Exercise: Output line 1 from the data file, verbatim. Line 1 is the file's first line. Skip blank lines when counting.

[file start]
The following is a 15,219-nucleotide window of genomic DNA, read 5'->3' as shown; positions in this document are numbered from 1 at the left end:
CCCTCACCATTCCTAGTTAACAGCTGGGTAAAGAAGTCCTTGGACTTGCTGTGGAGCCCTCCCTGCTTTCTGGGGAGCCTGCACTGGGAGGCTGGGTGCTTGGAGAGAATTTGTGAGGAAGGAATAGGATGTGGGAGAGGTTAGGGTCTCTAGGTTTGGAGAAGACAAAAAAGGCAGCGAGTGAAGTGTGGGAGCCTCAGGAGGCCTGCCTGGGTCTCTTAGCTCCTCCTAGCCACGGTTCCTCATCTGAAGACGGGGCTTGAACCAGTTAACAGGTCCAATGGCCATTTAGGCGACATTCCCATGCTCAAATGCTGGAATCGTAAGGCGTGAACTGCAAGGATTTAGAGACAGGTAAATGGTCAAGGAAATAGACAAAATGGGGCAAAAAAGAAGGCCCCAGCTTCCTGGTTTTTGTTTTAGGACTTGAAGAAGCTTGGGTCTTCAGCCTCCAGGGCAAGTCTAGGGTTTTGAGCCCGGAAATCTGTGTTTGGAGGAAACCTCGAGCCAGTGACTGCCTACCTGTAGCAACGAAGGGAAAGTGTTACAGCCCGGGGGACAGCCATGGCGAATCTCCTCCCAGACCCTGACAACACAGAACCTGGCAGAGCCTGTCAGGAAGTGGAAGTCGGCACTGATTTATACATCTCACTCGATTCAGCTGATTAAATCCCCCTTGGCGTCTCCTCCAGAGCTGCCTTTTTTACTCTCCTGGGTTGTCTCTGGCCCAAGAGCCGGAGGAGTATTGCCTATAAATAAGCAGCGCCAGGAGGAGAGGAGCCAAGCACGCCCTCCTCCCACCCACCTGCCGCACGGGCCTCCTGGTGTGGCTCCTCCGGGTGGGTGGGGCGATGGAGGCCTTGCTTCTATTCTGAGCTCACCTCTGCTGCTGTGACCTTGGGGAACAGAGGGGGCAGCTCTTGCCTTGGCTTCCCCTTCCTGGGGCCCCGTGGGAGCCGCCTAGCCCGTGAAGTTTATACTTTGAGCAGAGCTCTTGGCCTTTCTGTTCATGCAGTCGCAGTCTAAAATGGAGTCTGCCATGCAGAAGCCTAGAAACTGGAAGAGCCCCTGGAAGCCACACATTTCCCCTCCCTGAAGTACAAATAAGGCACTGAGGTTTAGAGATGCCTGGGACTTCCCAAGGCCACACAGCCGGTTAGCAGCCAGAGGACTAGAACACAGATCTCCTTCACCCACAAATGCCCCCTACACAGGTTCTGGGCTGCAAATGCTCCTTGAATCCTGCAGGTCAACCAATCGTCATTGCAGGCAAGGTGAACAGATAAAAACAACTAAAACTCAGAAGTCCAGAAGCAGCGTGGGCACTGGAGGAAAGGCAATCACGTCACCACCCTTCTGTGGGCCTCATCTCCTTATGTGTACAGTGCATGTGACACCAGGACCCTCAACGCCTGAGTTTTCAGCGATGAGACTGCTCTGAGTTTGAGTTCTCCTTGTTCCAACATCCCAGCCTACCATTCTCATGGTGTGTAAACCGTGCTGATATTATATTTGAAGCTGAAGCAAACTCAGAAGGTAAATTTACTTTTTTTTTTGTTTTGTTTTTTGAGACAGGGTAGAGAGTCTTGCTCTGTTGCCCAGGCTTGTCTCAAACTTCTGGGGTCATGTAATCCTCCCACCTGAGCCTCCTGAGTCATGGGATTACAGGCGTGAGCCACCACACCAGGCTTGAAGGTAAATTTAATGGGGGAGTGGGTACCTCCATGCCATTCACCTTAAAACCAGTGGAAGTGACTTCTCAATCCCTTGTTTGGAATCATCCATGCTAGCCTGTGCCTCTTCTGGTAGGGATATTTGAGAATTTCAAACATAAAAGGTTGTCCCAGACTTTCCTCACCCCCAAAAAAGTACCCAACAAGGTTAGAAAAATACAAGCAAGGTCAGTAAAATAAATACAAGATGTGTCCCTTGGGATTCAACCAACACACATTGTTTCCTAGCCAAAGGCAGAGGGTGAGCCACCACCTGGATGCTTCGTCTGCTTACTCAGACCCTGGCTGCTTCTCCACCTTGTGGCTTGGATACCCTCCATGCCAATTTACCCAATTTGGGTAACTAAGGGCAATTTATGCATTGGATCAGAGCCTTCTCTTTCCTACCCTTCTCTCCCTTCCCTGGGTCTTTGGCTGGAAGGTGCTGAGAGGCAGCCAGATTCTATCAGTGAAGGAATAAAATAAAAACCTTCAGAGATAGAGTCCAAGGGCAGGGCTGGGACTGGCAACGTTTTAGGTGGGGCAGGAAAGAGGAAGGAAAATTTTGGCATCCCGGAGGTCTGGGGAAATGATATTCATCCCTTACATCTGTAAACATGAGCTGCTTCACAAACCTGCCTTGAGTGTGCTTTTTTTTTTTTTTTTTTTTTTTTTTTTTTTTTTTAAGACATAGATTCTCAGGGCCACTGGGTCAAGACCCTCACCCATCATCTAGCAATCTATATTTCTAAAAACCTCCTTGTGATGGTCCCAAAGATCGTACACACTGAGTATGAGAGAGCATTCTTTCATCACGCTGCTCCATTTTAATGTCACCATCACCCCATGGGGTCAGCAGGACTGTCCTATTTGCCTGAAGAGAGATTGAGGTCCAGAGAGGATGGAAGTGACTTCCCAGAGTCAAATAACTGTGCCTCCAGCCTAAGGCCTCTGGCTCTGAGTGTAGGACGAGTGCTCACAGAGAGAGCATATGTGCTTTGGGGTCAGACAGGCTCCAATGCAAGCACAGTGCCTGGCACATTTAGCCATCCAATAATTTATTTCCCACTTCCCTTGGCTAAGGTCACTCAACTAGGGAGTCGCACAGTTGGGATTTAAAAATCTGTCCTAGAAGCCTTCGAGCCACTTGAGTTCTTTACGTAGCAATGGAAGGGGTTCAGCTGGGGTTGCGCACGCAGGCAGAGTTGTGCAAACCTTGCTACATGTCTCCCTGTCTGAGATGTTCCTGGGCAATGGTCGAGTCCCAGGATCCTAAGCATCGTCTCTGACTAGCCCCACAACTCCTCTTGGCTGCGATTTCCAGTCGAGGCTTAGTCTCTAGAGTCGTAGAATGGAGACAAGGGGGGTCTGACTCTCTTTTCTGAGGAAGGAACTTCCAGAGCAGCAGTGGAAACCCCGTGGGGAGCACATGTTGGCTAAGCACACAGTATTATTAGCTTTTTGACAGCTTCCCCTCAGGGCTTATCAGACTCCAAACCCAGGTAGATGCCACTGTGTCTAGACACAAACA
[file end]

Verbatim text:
The following is a 15,219-nucleotide window of genomic DNA, read 5'->3' as shown; positions in this document are numbered from 1 at the left end: